• First Steps: An Environment Scanning Process for Informing Decision-Making in Digital Humanities

      Elliott, Cynthia; University of Arizona Libraries (2012-04-24)
      Digital Humanities is a collaborative approach to humanist work using digital tools that encourage interdisciplinary scholarship and challenge current theoretical paradigms using technologies. This poster will present an environmental scanning process for discovering opportunities for the University of Arizona Libraries to take a leadership role in the area of Digital Humanities on campus. These first steps lead to identifying, collecting, and translating information about external influences into useful recommendations that provide input into our decision-making process.
    • Writing for Educators Instead of Grade Levels

      Fey, Cass; University of Arizona Libraries (2012-04-24)
      This session will focus on successful educators' guides written to encourage and facilitate interdisciplinary use of collections by K-12 and university faculty. This tactic for relating collections to classroom study bypasses the time-consuming methodology of writing for specific grade levels. The Curator of Education at the Center for Creative Photography will discuss her approach to writing for the educated individual to assess and present collection subject matter and interpretation strategies to students at various grade levels and across curricula. It will include samples of collection descriptions, discussion questions, and methods for interpreting photographs.
    • How the UCLA Library Conquered Space and Time

      Parker, Susan E.; UCLA Library (2012-04-23)
    • Poetry In Motion: The Power of Strengths in Elevating Individuals & Teams

      Leon, Lars; University of Kansas Libraries (2012-04-23)
    • Curating Digital Research Data

      Smith, MacKenzie; Massachusetts Institute of Technology Libraries (2012-04-23)
    • Virtual Environments at NCSU Libraries

      Boyer, Josh; North Carolina State University Libraries (2012-04-23)
    • Organizational Realignment and Restructuring

      Young, Marlo Maldonado; University of California, San Diego Libraries (2012-04-23)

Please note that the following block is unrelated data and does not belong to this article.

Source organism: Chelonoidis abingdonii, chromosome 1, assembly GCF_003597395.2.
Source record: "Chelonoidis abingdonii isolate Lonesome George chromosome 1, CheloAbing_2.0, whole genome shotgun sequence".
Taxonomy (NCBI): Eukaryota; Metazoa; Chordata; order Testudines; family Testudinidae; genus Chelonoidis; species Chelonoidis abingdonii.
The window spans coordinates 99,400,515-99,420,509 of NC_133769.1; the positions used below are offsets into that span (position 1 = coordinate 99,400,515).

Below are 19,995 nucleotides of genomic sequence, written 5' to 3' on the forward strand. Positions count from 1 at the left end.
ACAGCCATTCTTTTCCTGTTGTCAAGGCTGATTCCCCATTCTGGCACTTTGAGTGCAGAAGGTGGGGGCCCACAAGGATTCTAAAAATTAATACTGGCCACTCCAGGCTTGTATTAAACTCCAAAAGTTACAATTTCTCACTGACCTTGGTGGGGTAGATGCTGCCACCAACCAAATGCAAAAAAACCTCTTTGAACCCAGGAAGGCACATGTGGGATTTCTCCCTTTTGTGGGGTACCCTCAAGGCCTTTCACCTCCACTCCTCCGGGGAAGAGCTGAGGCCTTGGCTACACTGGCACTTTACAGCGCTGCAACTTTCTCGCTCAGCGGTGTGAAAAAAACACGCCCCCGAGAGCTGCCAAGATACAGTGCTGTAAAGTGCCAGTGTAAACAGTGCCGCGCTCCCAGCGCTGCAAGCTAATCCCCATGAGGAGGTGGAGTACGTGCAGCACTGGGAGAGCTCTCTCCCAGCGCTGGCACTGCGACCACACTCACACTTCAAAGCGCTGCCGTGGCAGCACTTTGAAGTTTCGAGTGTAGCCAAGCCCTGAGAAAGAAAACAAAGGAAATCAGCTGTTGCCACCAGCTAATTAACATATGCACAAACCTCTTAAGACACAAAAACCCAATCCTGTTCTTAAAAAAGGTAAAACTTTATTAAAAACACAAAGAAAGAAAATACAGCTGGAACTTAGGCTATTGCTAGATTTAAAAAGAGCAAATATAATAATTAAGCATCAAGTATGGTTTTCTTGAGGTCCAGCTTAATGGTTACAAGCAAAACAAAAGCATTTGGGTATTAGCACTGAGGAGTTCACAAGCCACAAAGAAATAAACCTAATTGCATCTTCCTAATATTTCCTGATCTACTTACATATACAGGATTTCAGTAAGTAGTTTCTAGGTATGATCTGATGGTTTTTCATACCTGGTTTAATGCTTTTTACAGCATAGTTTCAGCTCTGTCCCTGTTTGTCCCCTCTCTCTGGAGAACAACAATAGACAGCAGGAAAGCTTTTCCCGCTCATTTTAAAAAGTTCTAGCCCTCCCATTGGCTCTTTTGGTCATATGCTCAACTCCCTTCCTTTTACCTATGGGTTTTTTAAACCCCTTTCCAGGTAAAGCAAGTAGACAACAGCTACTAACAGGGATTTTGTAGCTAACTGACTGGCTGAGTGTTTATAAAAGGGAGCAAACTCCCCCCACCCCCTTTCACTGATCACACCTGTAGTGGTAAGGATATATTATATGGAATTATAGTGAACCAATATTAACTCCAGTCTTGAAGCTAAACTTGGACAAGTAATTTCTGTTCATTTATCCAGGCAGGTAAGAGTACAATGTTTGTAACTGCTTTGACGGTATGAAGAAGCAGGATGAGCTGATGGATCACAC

• UNLV Libraries at the Center of Student Learning

      Fabbi, Jen; Brown, Jen; Zald, Anne; Hoover, Steven; University of Nevada, Las Vegas Libraries (2012-04-23)
    • The Open Education Initiative At UMass Amherst: Taking a Bite Out of High Cost Textbooks

      Billings, Marilyn; University of Massachusetts Amherst (2012-04-23)
      The high cost of commercial print textbooks is a major concern for both students and their parents. To address these concerns, the Provost’s Office and the University Libraries of the University of Massachusetts Amherst launched the Open Education Initiative in the Spring of 2011. The OEI is a faculty incentive program that encourages either the creation of new teaching materials or the use of existing low-cost or free information resources to support our students’ learning. Now in its second phase, the Open Education Initiative has generated a total savings of over $200,000 for students in classes that utilize open educational resources, library materials or faculty generated content. The third round of grants will support faculty teaching large general education courses who are interested in pursuing non-traditional educational resources as an alternative to the traditional textbook.
    • Conference Schedule 2012

      Unknown author (2012-04-23)
    • Coral Way: A Digital Oral History and Transcription Project

      Greenfield, Louise; Ruiz, Richard; Knowles, Tim; Jury, Steven N.; Rule, Amy; de Farber, Bess; Walsh, Brenda G.; University of Arizona Libraries (2008-05-02)
      The University of Arizona Libraries is partnering with the UA College of Education, Historical Museum of South Florida and the University of Miami Special Collections Library to create, and make electronically accessible, an oral history of the first federally funded bilingual/bicultural school in the country in Miami, Florida (Coral Way Elementary). The national impact of this original bilingual program influenced federal legislation and Arizona’s educational system. Much of the existing published information about the school, such as text book references are either incorrect or incomplete. The poster session will map out the process of planning and implementing this outreach and collaborative effort. It will describe the plans for the oral history project which will capture through personal interviews the stories and memorabilia of those teachers, administrators, students and their parents involved in the first five years of the program (1963 – 68).